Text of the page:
Since its launch in 2009, the Presidential hotline has served as an important tool for South African citizens as well as government. It has enabled citizens to participate in government and help make it more efficient by voicing their opinions, concerns and complaints.
Some provinces have since also started their own hotlines located in the offices of the premiers. These help to ease the pressures on the presidential hotline, especially those cases that can be dealt with by municipalities.
An analysis of trends indicates that queries are not only centred around service-delivery, but also on administrative issues. These range from water shortages, poor health and education facilities and inadequate transport services.
The set turnaround time to solve cases reported is three working days, depending on what is involved in a particular case. Focus is placed on providing feedback to callers and updating them on progress even if their cases cannot be solved in the set turnaround time.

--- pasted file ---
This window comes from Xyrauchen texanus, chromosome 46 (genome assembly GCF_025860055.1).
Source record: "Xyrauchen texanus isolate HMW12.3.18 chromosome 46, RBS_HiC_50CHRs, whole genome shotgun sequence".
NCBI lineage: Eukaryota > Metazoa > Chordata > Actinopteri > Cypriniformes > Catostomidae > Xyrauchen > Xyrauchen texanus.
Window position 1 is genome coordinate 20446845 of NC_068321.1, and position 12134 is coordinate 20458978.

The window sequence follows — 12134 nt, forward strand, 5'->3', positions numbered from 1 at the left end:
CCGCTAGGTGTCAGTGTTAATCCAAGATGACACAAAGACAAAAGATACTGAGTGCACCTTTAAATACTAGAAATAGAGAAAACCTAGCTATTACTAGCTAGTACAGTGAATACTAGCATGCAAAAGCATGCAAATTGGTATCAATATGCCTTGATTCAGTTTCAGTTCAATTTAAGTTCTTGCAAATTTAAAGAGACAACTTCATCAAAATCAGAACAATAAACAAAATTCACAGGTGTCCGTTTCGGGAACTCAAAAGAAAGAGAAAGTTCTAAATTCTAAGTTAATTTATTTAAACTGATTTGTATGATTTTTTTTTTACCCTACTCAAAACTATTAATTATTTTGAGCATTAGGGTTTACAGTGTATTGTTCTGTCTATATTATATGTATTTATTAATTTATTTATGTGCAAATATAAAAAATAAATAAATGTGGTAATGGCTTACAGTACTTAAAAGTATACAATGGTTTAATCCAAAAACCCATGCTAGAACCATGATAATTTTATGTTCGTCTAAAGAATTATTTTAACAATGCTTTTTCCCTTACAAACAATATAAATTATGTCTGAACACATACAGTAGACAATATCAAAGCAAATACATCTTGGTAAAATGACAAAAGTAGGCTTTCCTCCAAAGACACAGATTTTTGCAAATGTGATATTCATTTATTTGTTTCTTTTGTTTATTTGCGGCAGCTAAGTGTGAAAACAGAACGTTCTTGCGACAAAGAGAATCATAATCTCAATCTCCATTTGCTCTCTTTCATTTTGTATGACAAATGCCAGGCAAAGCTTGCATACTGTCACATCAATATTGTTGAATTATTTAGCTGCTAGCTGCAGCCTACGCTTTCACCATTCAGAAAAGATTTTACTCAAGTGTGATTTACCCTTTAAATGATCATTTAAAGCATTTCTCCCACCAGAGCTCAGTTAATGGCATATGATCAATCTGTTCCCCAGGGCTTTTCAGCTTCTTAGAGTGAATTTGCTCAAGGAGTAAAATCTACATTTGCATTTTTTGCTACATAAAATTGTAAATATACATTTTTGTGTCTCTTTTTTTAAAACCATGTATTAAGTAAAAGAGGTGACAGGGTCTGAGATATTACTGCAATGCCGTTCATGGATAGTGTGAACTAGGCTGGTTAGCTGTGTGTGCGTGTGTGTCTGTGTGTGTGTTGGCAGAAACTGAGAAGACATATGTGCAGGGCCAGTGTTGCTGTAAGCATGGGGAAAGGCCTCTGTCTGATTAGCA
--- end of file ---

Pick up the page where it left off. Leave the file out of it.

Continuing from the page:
Callers may remain anonymous when calling the Presidential Hotline, especially when reporting or complaining about cases of corruption.
Just like other queries, corruption cases are referred to relevant institutions that have the capacity to investigate the alleged corruption. Of all the queries that have reached the Presidential Hotline, allegations of corruption amount to less than 2 per cent.
Employment queries are topping the calls with an estimated 19 per cent, followed by housing problems at 14 per cent.
Categories related to the law, social benefits, information from government, citizenship, electricity, education and training, water and health services, are also high on the list.